D.C. et al v. City of Antioch et al

Filing 29

ORDER by Judge Maria-Elena James granting 15 Motion to Dismiss. Amended Pleadings due by 9/18/2017. (mejlc3, COURT STAFF) (Filed on 8/21/2017) (Additional attachment(s) added on 8/21/2017: # 1 Certificate/Proof of Service) (rmm2S, COURT STAFF).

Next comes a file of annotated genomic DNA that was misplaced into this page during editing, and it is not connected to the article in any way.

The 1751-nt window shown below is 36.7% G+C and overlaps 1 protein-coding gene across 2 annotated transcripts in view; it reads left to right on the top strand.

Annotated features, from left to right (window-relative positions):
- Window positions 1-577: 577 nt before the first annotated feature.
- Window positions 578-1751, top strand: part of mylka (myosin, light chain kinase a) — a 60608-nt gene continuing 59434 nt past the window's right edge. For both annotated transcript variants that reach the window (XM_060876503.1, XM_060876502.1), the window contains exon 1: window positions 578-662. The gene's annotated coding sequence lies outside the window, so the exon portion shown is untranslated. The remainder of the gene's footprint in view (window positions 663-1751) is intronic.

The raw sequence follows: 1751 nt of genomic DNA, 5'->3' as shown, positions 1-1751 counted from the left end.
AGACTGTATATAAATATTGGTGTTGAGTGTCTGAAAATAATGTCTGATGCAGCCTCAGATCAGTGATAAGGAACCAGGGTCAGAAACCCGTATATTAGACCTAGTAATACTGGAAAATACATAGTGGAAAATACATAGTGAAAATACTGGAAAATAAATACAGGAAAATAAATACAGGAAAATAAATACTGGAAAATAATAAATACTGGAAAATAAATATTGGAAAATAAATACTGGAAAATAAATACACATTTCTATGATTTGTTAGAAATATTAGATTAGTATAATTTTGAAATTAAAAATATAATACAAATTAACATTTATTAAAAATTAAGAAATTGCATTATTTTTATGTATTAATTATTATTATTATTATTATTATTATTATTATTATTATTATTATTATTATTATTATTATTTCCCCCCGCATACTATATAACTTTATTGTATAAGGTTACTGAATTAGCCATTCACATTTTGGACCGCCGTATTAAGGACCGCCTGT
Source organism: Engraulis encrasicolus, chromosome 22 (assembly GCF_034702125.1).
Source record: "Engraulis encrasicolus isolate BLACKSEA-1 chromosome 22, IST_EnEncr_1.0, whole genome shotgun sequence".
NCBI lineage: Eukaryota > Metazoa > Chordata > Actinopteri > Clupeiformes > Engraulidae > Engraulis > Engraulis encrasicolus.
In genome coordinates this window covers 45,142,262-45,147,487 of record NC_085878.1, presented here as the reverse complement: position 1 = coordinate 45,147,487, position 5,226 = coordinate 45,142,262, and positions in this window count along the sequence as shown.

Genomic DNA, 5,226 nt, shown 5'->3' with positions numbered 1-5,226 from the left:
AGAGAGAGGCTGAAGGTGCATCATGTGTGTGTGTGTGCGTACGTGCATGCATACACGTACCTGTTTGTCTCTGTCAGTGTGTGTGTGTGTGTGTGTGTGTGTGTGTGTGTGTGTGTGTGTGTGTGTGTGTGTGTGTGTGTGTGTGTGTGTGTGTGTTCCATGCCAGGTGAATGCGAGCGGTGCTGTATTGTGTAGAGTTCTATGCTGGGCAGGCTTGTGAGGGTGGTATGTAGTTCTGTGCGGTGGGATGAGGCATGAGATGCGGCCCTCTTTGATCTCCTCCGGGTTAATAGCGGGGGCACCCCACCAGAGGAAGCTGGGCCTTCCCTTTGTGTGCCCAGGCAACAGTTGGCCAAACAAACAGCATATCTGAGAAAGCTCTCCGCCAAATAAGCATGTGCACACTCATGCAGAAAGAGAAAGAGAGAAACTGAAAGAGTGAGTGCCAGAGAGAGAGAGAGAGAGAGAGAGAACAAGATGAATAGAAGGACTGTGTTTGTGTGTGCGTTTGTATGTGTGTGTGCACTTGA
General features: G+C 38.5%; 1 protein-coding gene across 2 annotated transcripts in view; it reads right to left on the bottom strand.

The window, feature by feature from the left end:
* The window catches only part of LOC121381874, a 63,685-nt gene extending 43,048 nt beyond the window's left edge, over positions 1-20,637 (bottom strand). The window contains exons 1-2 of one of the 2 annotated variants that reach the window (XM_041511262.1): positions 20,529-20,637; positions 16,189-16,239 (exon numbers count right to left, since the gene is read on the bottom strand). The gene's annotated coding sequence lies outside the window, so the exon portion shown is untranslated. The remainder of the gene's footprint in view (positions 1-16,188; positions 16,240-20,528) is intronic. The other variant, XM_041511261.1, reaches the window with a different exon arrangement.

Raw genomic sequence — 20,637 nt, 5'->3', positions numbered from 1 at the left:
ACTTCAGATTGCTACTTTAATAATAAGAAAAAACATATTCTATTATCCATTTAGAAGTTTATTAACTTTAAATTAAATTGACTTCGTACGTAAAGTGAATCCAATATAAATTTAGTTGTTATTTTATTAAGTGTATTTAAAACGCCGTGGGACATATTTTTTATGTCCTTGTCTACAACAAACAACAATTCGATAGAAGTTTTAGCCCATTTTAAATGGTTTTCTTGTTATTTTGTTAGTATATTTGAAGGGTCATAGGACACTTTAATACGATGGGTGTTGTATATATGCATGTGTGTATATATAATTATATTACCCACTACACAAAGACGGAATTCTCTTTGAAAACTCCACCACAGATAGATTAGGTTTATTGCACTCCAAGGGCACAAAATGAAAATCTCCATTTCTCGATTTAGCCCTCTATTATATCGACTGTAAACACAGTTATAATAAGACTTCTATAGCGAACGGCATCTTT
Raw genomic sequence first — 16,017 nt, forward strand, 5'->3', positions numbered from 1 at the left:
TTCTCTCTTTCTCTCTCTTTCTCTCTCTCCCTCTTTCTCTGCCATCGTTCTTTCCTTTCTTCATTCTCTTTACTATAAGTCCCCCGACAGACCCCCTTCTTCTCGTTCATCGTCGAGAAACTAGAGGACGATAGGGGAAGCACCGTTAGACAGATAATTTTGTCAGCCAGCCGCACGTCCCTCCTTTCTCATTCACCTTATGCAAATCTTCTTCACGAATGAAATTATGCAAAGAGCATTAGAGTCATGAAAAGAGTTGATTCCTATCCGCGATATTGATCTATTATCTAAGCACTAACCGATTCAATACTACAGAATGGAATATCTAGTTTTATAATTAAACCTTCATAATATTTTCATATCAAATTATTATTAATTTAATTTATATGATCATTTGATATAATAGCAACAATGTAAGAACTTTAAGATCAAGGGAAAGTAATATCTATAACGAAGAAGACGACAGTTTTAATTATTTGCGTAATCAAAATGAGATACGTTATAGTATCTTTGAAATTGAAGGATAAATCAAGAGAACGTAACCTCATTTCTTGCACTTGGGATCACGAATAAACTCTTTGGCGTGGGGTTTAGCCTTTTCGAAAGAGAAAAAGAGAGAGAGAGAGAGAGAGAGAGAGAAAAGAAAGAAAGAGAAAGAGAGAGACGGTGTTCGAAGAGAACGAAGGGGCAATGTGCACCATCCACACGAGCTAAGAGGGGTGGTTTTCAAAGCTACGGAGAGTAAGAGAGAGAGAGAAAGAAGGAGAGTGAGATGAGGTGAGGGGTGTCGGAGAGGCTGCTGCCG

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1 2 3 4 UNITED STATES DISTRICT COURT 5 NORTHERN DISTRICT OF CALIFORNIA 6 D.C., et al., 7 Case No. 17-cv-00719-MEJ Plaintiffs, 8 ORDER RE: MOTION TO DISMISS v. Re: Dkt. No. 15 9 CITY OF ANTIOCH, et al., 10 Defendants. United States District Court Northern District of California 11 12 INTRODUCTION 13 Pending before the Court is a Motion to Dismiss pursuant to Federal Rule of Civil 14 15 Procedure (“Rule”) 12(b)(6) filed by Defendants City of Antioch and Chief Allan Cantando. 16 Mot., Dkt. No. 15. Plaintiffs Derrick Childs, Cathy Childs, Jester Childs, Charisse Mahoney, 17 D.C., L.C., C.C., and the Estate of Demarco Childs (collectively, “Plaintiffs”) filed an Opposition 18 (Dkt. No. 18)1, and Defendant filed a Reply (Dkt. No. 28). The Court previously vacated the 19 hearing. See Dkt. No. 17. Having considered the parties’ positions, the relevant legal authority, 20 and the record in this case, the Court GRANTS Defendants’ Motion for the following reasons. BACKGROUND 21 Demarco Childs (“Mr. Childs”) was shot to death on February 13, 2016 by Defendant 22 23 24 25 26 27 28 1 The Opposition does not actually address Defendants’ arguments on the merits; instead, it restates the allegations of the Complaint, asserts Plaintiffs have stated their claims sufficiently, and requests leave to amend if the Court finds any deficiencies. See Opp’n. Plaintiffs also filed declarations providing additional factual information. See C. Childs Decl., Dkt. No. 19; D. Childs Decl., Dkt. No. 20. The Court sustains Defendants’ objection to the introduction of these documents in connection with this Rule 12(b)(6) Motion. See Reply at 2-3. While the Court cannot rely on information that is not included in the Complaint to rule on the Motion to Dismiss, the Court notes the Declarations are very specific and provide additional context for some of the well-pleaded factual allegations of the Complaint. 1 Valentino Walker. Compl. ¶ 1, Dkt. No. 1. Walker shot Mr. Childs five times, but was released 2 from the scene without being arrested. Id. ¶ 25. The District Attorney told Plaintiffs that Mr. 3 Childs had brandished a firearm at Walker, that Walker took the firearm from Mr. Childs, that Mr. 4 Childs told Walker he had another gun in his ankle, that Walker shot Childs, then again shot 5 Childs after Childs started running towards Walker’s daughter. Id. ¶ 26. The District Attorney 6 stated the incident was caught on tape, and each shot was justified. Id. 7 Plaintiffs allege Defendants erroneously categorized Mr. Childs’ death as self-defense 8 while evidence clearly demonstrates he was murdered by Walker. Id. ¶ 2. Plaintiff Derrick Childs 9 “has evidence that contradicts the DA’s account of events that led to” the death of Mr. Childs. Id. ¶ 28. He discovered video footage that depicts part of the incident, and “clearly contradicts the 11 United States District Court Northern District of California 10 account of the incident” given by Antioch Police Department (“APD”). Id. ¶ 36. Mr. Childs and 12 Walker knew each other before the February 13, 2016 incident; both of them had children with 13 Plaintiff Mahoney. Id. ¶ 33. Walker had a history of harassing and stalking Mr. Childs; in fact, 14 the two men had had an argument over the phone the day before the incident. Id. ¶¶ 32-33. 15 Walker had threatened Mr. Childs several times, and Mr. Childs feared for his life. Id. ¶ 33. On 16 the day of the incident, a store clerk at the Chevron Gas Station called 911; the clerk stated that, as 17 Mr. Childs exited the store, he and Walker began to fight in the entrance of the store, and “a series 18 of gun shots followed.” Id. ¶ 34. An independent forensic expert contradicts APD’s version of 19 the events by asserting that Walker’s final shots were delivered while Walker straddled Mr. Childs 20 and fired two shots downward while Mr. Childs was lying on the ground either on his stomach or 21 his side. Id. ¶ 38. Defendant Cantando concealed evidence from the crime scene and failed to 22 conduct a proper investigation of the incident; he actively engaged in covering up the murder and 23 calling it self-defense. Id. ¶ 56. 24 Plaintiffs allege, on information and belief, that APD covered up Mr. Childs’ murder. Id. ¶ 25 29. They contend the City of Antioch has a pattern of failing to investigate claims of self-defense 26 resulting in death. Id. ¶ 42. The City has faced several lawsuits surrounding the misconduct of 27 APD Officers, and APD has ruled other murders as self-defense when the evidence clearly 28 indicated murders had been committed. Id. For example, APD concluded Jimmy Rider had killed 2 1 Nyjeah Jenkins to defend himself, another person and his property. Id. ¶ 43. As another example, 2 Leo Lopez killed Richard Pareno after Pareno assaulted him by firing unprovoked shots as Pareno 3 as he fled in a van; Pareno died but APD concluded Lopez acted in self-defense. Id. ¶ 44. Although APD officers reported to the Contra Costa Sheriff’s Department that Defendant 4 5 Walker had an active restraining order against Mr. Childs, this was not true. Id. ¶¶ 27, 30, 39. APD officers forced their way into Mahoney’s home immediately after the shooting, took 6 7 personal belongings from the home without a warrant, and took Mahoney to the police station 8 against her will, holding her there for several hours. Id. ¶ 40. The officers did not have an arrest 9 warrant, probable cause, reasonable suspicion, consent, or other lawful basis to stop, detain, arrest, or search Mahoney. Id. ¶ 41. APD officers intimidated her, making threats they would take Mr. 11 United States District Court Northern District of California 10 Childs’ children to Child Protective Services. Id. ¶ 41. Based on these allegations, Plaintiffs assert (1) a claim of denial of access to the Court 12 13 pursuant to 42 U.S.C. § 1983 against Defendant Cantando, based on his failure to conduct a proper 14 investigation of the incident leading to Mr. Childs’ death; (2) a Section 1983 claim against the 15 City of Antioch for failure to implement appropriate policies, training methods and practices based 16 on the City’s failures to ensure APD conducted proper investigations; (3) a conspiracy claim 17 against Defendant Cantando pursuant to 42 U.S.C. §§ 1985 & 1986, based on the concealment of 18 forensic and ballistic reports, and other evidence indicating foul play; (4) a Section 1983 claim by 19 Mahoney against Doe Defendants 11-15 based on their unlawful search, seizure, and detention; (5) 20 a wrongful death claim under California law against Walker; (6) a claim for intentional infliction 21 of emotional distress against Walker and Doe Defendants 1-10; and (7) a negligence claim against 22 all Defendants for failure to exercise reasonable care in hiring and training of APD. Id. ¶¶ 50-84. 23 Plaintiffs request general damages, special damage, punitive damages, and the costs of suit. Id., 24 Prayer. 25 Plaintiffs served the City of Antioch and Cantando; they have not served Walker. See May 26 25, 2017 Proof of Serv., Dkt. No. 14. Cantando is being sued in his official capacity as (former) 27 Chief of Police for the City of Antioch. See Compl. ¶ 19. Plaintiffs do not allege Walker was an 28 APD officer at the time of the incident, or is involved with the APD in any capacity. Compl. 3 1 LEGAL STANDARD 2 Rule 8(a) requires that a complaint contain a “short and plain statement of the claim 3 showing that the pleader is entitled to relief.” Fed. R. Civ. P. 8(a)(2). A complaint must therefore 4 provide a defendant with “fair notice” of the claims against it and the grounds for relief. Bell Atl. 5 Corp. v. Twombly, 550 U.S. 544, 555 (2007) (internal quotations and citation omitted). 6 A court may dismiss a complaint under Rule 12(b)(6) when it does not contain enough 7 facts to state a claim to relief that is plausible on its face. Id. at 570. “A claim has facial 8 plausibility when the plaintiff pleads factual content that allows the court to draw the reasonable 9 inference that the defendant is liable for the misconduct alleged.” Ashcroft v. Iqbal, 556 U.S. 662, 678 (2009). “The plausibility standard is not akin to a ‘probability requirement,’ but it asks for 11 United States District Court Northern District of California 10 more than a sheer possibility that a defendant has acted unlawfully.” Id. (quoting Twombly, 550 12 U.S. at 557). “While a complaint attacked by a Rule 12(b)(6) motion to dismiss does not need 13 detailed factual allegations, a plaintiff’s obligation to provide the ‘grounds’ of his ‘entitle[ment] to 14 relief’ requires more than labels and conclusions, and a formulaic recitation of the elements of a 15 cause of action will not do. Factual allegations must be enough to raise a right to relief above the 16 speculative level.” Twombly, 550 U.S. at 555 (internal citations and parentheticals omitted). 17 In considering a motion to dismiss, a court must accept all of the plaintiff’s allegations as 18 true and construe them in the light most favorable to the plaintiff. Id. at 550; Erickson v. Pardus, 19 551 U.S. 89, 93-94 (2007); Vasquez v. Los Angeles Cty., 487 F.3d 1246, 1249 (9th Cir. 2007). In 20 addition, courts may consider documents attached to the complaint. Parks Sch. of Bus., Inc. v. 21 Symington, 51 F.3d 1480, 1484 (9th Cir. 1995) (citation omitted). 22 If a Rule 12(b)(6) motion is granted, the “court should grant leave to amend even if no 23 request to amend the pleading was made, unless it determines that the pleading could not possibly 24 be cured by the allegation of other facts.” Lopez v. Smith, 203 F.3d 1122, 1127 (9th Cir. 2000) (en 25 banc) (internal quotation marks and citations omitted). However, the Court may deny leave to 26 amend for a number of reasons, including “undue delay, bad faith or dilatory motive on the part of 27 the movant, repeated failure to cure deficiencies by amendments previously allowed, undue 28 prejudice to the opposing party by virtue of allowance of the amendment, [and] futility of 4 1 amendment.” Eminence Capital, LLC v. Aspeon, Inc., 316 F.3d 1048, 1052 (9th Cir. 2003) (citing 2 Foman v. Davis, 371 U.S. 178, 182 (1962)). DISCUSSION 3 Defendants City of Antioch and Cantando move to dismiss each of the claims asserted 4 5 against them. The Court addresses the viability of each claim in turn. 6 A. Section 1983—Interference with Right of Access to Court 7 1. 8 Pursuant to 42 U.S.C. § 1983, a plaintiff may assert a cause of action against any person 9 Applicable Law who, under color of state law, deprives another of any rights, privileges, or immunities secured by the Constitution and laws of the United States. Section 1983 is not itself a source of substantive 11 United States District Court Northern District of California 10 rights, but merely provides a vehicle for a plaintiff to bring federal statutory or constitutional 12 challenges to actions by state and local officials. Graham v. Connor, 490 U.S. 386, 393-94 13 (1989); Anderson v. Warner, 451 F.3d 1063, 1067 (9th Cir. 2006). 14 A local government entity “may not be sued under § 1983 for an injury inflicted solely by 15 its employees or agents.” Monell v. Dep’t of Soc. Servs. of City of N.Y., 436 U.S. 658, 694 (1978). 16 Instead, a municipality is liable only if the individual can establish that the municipality “had a 17 deliberate policy, custom, or practice that was the ‘moving force’ behind the constitutional 18 violation he [or she] suffered.” Id. at 694-95; Whitaker v. Garcetti, 486 F.3d 572, 581 (9th Cir. 19 2007); Galen v. Cty. of L.A., 477 F.3d 652, 667 (9th Cir. 2007). To hold a public entity liable, a 20 plaintiff must demonstrate that the unlawful governmental action was part of the public entity’s 21 policy or custom, and that there is a nexus between the specific policy or custom and the plaintiff’s 22 injury. Monell, 436 U.S. at 690-92, 694-95. 23 Moreover, “[i]n order to withstand a motion to dismiss for failure to state a claim, a Monell 24 claim must consist of more than mere ‘formulaic recitations of the existence of unlawful policies, 25 conducts or habits.’” Bedford v. City of Hayward, 2012 WL 4901434, at *12 (N.D. Cal. Oct. 15, 26 2012) (quoting Warner v. Cty. of San Diego, 2011 WL 662993, *4 (S.D. Cal. Feb. 14, 2011)); see 27 also AE v. Cty. of Tulare, 666 F.3d 631, 637 (9th Cir. 2012) (holding that Twombly and Iqbal 28 pleading standard also applies to Monell claims). Prior to Twombly and Iqbal, the Ninth Circuit 5 1 had held that “a claim of municipal liability under section 1983 is sufficient to withstand a motion 2 to dismiss even if the claim is based on nothing more than a bare allegation that individual 3 officers’ conduct conformed to official policy, custom, or practice.” Karim-Panahi v. L.A. Police 4 Dep’t, 839 F.2d 621, 624 (9th Cir. 1988). However, such conclusory allegations no longer suffice 5 and a plaintiff is required to state facts sufficient “to state a claim that is plausible on its face.” 6 Iqbal, 556 U.S. at 663 (citing Twombly, 550 U.S. at 547). “Monell allegations must be [pled] with 7 specificity.” Galindo v. City of San Mateo, 2016 WL 7116927, at *5 (N.D. Cal. Dec. 7, 2016). 8 2. Analysis 9 The Court concludes Plaintiffs’ Section 1983 claims must be dismissed on several grounds. Because Plaintiffs are proceeding pro se, the Court will address each ground to provide guidance 11 United States District Court Northern District of California 10 on any amended pleading. 12 13 i. Right of Access to Courts Plaintiffs allege Defendants’ concealment of evidence and failure to investigate the death 14 of Mr. Childs denied them their “access to court to proceed with an action against Defendant 15 Walker.” Compl. ¶ 56. 16 The Ninth Circuit has held “the Constitution guarantees plaintiffs the right of meaningful 17 access to the courts, the denial of which is established where a party engages in pre-filing actions 18 which effectively cover-up evidence that actually renders any state court remedies ineffective.” 19 Delew v. Wagner, 143 F.3d 1219, 1223 (9th Cir. 1998). But Section 1983 plaintiffs cannot 20 “demonstrate that the defendants’ cover-up violated their right of access to the courts by rendering 21 ‘any available state court remedy ineffective’” while a wrongful death action remains pending. 22 See id.; see also Karim-Panahi, 839 F.2d at 625 (Section 1983 claim based on alleged cover-up of 23 Constitutional violations, destruction of evidence, and obstruction of justice by police officers may 24 be mooted if plaintiffs succeed in wrongful death suit: “Because the ultimate resolution of the 25 present suit remains in doubt, [plaintiff’s] cover-up claim is not ripe for judicial consideration.”). 26 Plaintiffs assert a wrongful death claim against Walker in this action; that claim remains pending, 27 though as noted, Plaintiffs have not served Walker. Because the resolution of their wrongful death 28 claim “remains in doubt, [their] cover-up claim is not ripe for judicial consideration.” Id.; see also 6 1 Burns v. City of Concord, 99 F. Supp. 3d 1007, 1028-9 (N.D. Cal. 2015) (plaintiffs asserting right 2 of access claims “‘cannot merely guess that a . . . remedy will be ineffective because of a 3 defendant’s actions’” while their underlying claims are still pending (quoting Swekel v. City of 4 River Rouge, 119 F.3d 1259, 1262 (6th Cir. 1997))). 5 The Court accordingly GRANTS the Motion to Dismiss the Section 1983 claim against all 6 Defendants, without prejudice to reasserting the claim after resolution of the wrongful death claim, 7 if Plaintiffs can allege facts showing the cover-up deprived them of an effective remedy. 8 9 ii. Defendant Cantando “States and state officials acting in their official capacities cannot be sued for damages under Section 1983.” Goldstein v. City of Long Beach, 715 F.3d 750, 753 (9th Cir. 2013) (citing 11 United States District Court Northern District of California 10 Will v. Mich. Dep’t of State Police, 491 U.S. 58, 71 (1989) (“Obviously, state officials literally are 12 persons. But a suit against a state official in his or her official capacity is not a suit against the 13 official but rather is a suit against the official’s office. . . . As such, it is no different from a suit 14 against the State itself. . . . We hold that neither a State nor its officials acting in their official 15 capacities are ‘persons’ under § 1983.”). “Section 1983 claims against government officials in 16 their official capacities are really suits against the governmental employer because the employer 17 must pay any damage awarded.” Butler v. Elle, 281 F.3d 1014, 1023 n.8 (9th Cir. 2002). For that 18 reason, when “both a municipal officer and a local government entity are named[ as defendants in 19 a Section 1983 action], the court may dismiss the officer as a redundant defendant.” Center for 20 Bio-Ethical Reform, Inc. v. L.A. Cty. Sheriff Dep’t, 533 F.3d 780, 799 (9th Cir. 2008). 21 Plaintiffs sue Cantando only in his official capacity, for damages. The Court accordingly 22 GRANTS Defendants’ Motion to Dismiss the Section 1983 claim against Defendant Cantando. 23 Because granting leave to amend the Section 1983 claims against Defendant Cantando in his 24 official capacity would be futile, the claim is dismissed without leave to amend. 25 26 iii. Monell Liability for Failure to Implement Policies, Train, and Supervise Plaintiffs cannot state a claim for Monell liability without first identifying an underlying 27 violation of their Constitutional or federal rights. See Collins v. City of Harker Heights, Tex., 503 28 U.S. 115, 120 (1992) (proper analysis for Monell liability requires courts to analyze two different 7 1 issues: (1) whether harm was caused by a constitutional violation and (2) if so, whether the 2 municipality if responsible for the violation). As discussed above, Plaintiffs’ claim for deprivation 3 of their right of access to the courts is not ripe and is dismissed without prejudice. Plaintiffs thus 4 have not alleged an underlying constitutional violation. Second, Plaintiffs’ Monell allegations are conclusory and do not state a claim. Plaintiffs 5 6 allege the City of Antioch’s adoption of policies, or failure to implement policies, training, and 7 supervisory procedures “constitute the moving and proximate cause of the loss and death of 8 Demarco Childs.” Compl. ¶ 62. The Complaint does not allege any facts showing Defendant 9 Walker was an APD officer or otherwise employed, supervised, or trained by the City. Plaintiffs do not show that any action or inaction by the City contributed to Mr. Childs’ death. While 11 United States District Court Northern District of California 10 Plaintiffs allege that the APD “has a pattern of failing to investigate claims of ‘self-defense’ 12 resulting in death” (id. ¶ 42), they do not allege facts sufficient to show a practice that is “so 13 permanent and well-settled as to constitute a ‘custom or usage’ with the force of law.” Monell, 14 436 U.S. at 691. That the APD has faced such lawsuits (Compl. ¶ 42), in and of itself, does not 15 establish the claims in those lawsuits had merit. The two examples Plaintiffs describe in the 16 Complaint to illustrate their allegations that APD has erroneously ruled murders as self-defense 17 despite evidence to the contrary do not support their claim. With respect to Mr. Jenkins’ death, the 18 Complaint states no allegations showing why the APD’s conclusion was erroneous, much less 19 malicious. See Compl. ¶ 43. With respect to Mr. Pareno’s death, Plaintiffs offer no support for 20 their allegation that Lopez’s conduct was unlawful or that APD’s conclusion that Lopez acted in 21 self-defense was erroneous. See id. ¶ 42. Plaintiffs’ remaining allegations merely restate the 22 elements of a Monell claim. See id. ¶¶ 59-61. If and when Plaintiffs reassert their Section 1983 claim for violation of their right of access 23 24 to court, they must plead with specificity facts that show APD’s practice constituted a custom or 25 usage with the force of law, or another basis for imposing Monell liability on the City of Antioch. 26 B. Section 1985 & Section 1986—Conspiracy to Violate Civil Rights 27 1. Section 1985 28 Section 1985 proscribes three forms of conduct: preventing officers from performing their 8 1 duties; obstructing justice by intimidating a party, witness, or juror; or depriving “any person or 2 class of persons of the equal protection of the laws, or of equal privileges and immunities under 3 the law . . . .” 42 U.S.C. § 1985. Plaintiffs do not specify which prong of Section 1985 they 4 prosecute in the Complaint, and they do not dispute Defendants’ characterization of the claim as a 5 Section 1985(3) claim. See Opp’n. As such, and because Plaintiffs reference the “denial of equal 6 protection under the law” (Compl. ¶ 67), the Court analyzes whether Plaintiffs have stated a 7 Section 1985(3) claim. The Court finds they do not. 8 First, Plaintiffs fail to state a Section 1985(3) claim because they have not adequately alleged the violation of an underlying right, whether deprivation of access to courts or another. 10 See Great Am. Fed. Sav. & Loan Ass’n v. Novotny, 442 U.S. 366, 372 (1979) (“Section 1985(3) 11 United States District Court Northern District of California 9 provides no substantive rights itself; it merely provides a remedy for violation of the rights it 12 designates.”). 13 Second, Plaintiffs fail to state a Section 1985(3) claim because they do not allege facts 14 sufficient to show the conspiracy was motivated by discrimination. “[A]n indispensable element 15 of the conspiracy claim is ‘some racial, or perhaps otherwise class-based, invidiously 16 discriminatory animus behind the conspirators’ action.’” Wells v. Bd. of Trustees of Cal. State 17 Univ., 393 F. Supp. 2d 990, 996 (N.D. Cal. 2005) (quoting Griffin v. Breckenridge, 403 U.S. 88, 18 102 (1971)); see also Kush v. Rutledge, 460 U.S. 719, 724-26 (1983) (section 1985(3) requires the 19 intent to deprive victims of equal protection of laws). Plaintiffs fail to allege such intent with the 20 required specificity. See Compl. Plaintiffs allege with specificity that Defendant Cantando and 21 Does 1-10 conspired to cover up Mr. Child’s murder by failing to conduct a proper investigation 22 of his death, concealing forensic and ballistic reports from the crime lab, ignoring and spoiling 23 evidence that indicated foul play. Id. ¶¶ 65-66. They further describe what the ballistic evidence 24 shows: that Walker straddled Mr. Childs and fired shots downwards, thereby contradicting the 25 DA’s version of events that Walker shot Childs as he ran towards Walker’s daughter. Id. ¶ 66. 26 They do not, however, allege any facts supporting their contention that this conspiracy “resulted in 27 the denial of equal protection under the law” (Id. ¶ 67), nor do they allege the conspiracy was 28 animated by any racial or class-based discrimination. For instance, there are no facts that indicate 9 1 Mr. Child’s race or suggest he belonged to another protected class, or facts showing that 2 Defendants’ conduct was animated by discriminatory motives. 3 Finally, Plaintiffs also fail to state a claim because they do not sufficiently allege the 4 existence of a conspiracy. They allege Cantando and Does 1-10 conspired to deprive them of their 5 rights, but do not identify the other alleged co-conspirators by name, title, position, or any other 6 detail. This is not enough to give Defendants fair notice and to enable them to defend themselves 7 effectively. See I.H. v. Oakland Sch. of the Arts, 234 F. Supp. 3d 987 (N.D. Cal. 2017). The Court accordingly GRANTS the Motion to Dismiss the Section 1985 claim against 8 9 Defendant Cantando, with leave to amend. 2. 11 United States District Court Northern District of California 10 Section 1986 “Section 1986 imposes liability on every person who knows of an impending violation of 12 section 1985 but neglects or refuses to prevent the violation. A claim can be stated under section 13 1986 only if the complaint contains a valid claim under section 1985.” Karim-Panahi, 839 F.2d at 14 625. Having found Plaintiffs fail to state a Section 1985(3) claim, the Court also must find they 15 fail to state a Section 1986 claim. The Court GRANTS the Motion to Dismiss the Section 1986 claim against Cantando, with 16 17 leave to amend, provided Plaintiffs can allege plausible facts to state a Section 1985 claim. 18 C. 19 Negligence First and foremost, Plaintiffs do not allege facts sufficient to plead a claim for negligence. 20 While Plaintiffs indicate this claim is asserted against all Defendants, they fail to allege facts 21 showing how each Defendant is liable for negligence. They instead conclusorily assert each 22 Defendant owed them a duty of care to avoid causing unnecessary physical harm and distress 23 through their conduct, and each had a duty to exercise a reasonable care in the hiring and training 24 of peace officers to avoid exposing persons, including Mr. Childs, to an unreasonable risk of harm. 25 Compl. ¶ 82. They conclusorily allege that each Defendant “knew or should have known, that an 26 actual dangerous condition was created by” their acts and omissions. Id. ¶ 83. And they 27 conclusorily allege that Defendants’ wrongful conduct “did not comply with the standard of care 28 to be exercised by reasonable persons and proximately caused the wrongful death of” Mr. Childs. 10 1 Id. ¶ 84. Thus, it appears Plaintiffs are basing their negligence claim solely on the wrongful death 2 of Mr. Childs. The Complaint is devoid of any allegations tying the City of Antioch or Defendant 3 Cantando to Mr. Childs’ death. 4 The Court accordingly GRANTS the Motion to Dismiss the negligence claim as to the City 5 of Antioch and Defendant Cantando, with leave to amend. The Court does not reach Defendants’ 6 remaining arguments because they do not appear relevant to the negligence claim as it is currently 7 pleaded. 8 9 CONCLUSION Plaintiffs’ Section 1983 claims against Defendant Cantando are dismissed with prejudice, as such claims are redundant of Plaintiffs’ claims against the City of Antioch. To the extent any of 11 United States District Court Northern District of California 10 Plaintiffs’ claims are based on the alleged cover-up’s impact on their ability to litigate their 12 wrongful death action against Defendant Walker, those claims are dismissed without prejudice. 13 Plaintiffs may reassert those claims only after their wrongful death claim is resolved or dismissed, 14 if they can allege facts showing Defendants’ concealment of evidence (or other conduct) 15 prevented them from effectively pursuing their wrongful death claim against Walker. Plaintiffs’ 16 Conspiracy and Negligence claims are dismissed without prejudice. Given that Plaintiffs are 17 representing themselves in this action and the policy of liberally granting leave to amend, and the 18 Court will not accept Defendants’ invitation to dismiss their claims with prejudice at this juncture. 19 Plaintiffs shall file any amended complaint by September 18, 2017. 20 Plaintiffs are encouraged to take advantage of the resources available to pro se litigants, 21 including the Legal Help Center, a free service offered by the Justice & Diversity Center of the 22 Bar Association of San Francisco. The Legal Help Center provides information and limited-scope 23 legal assistance to pro se litigants. Services are available by appointment only in San Francisco at 24 450 Golden Gate Avenue, 15th floor, Room 2796, and in Oakland at 1301 Clay Street, 4th floor, 25 26 27 28 11 1 2 3 Room 470S. Plaintiffs may make appointments by signing up in person, by phone (415.782.8982), or by email (federalprobonoproject@sfbar.org). IT IS SO ORDERED. 4 5 6 7 Dated: August 21, 2017 ______________________________________ MARIA-ELENA JAMES United States Magistrate Judge 8 9 10 United States District Court Northern District of California 11 12 13 14 15 16 17 18 19 20 21 22 23 24 25 26 27 28 12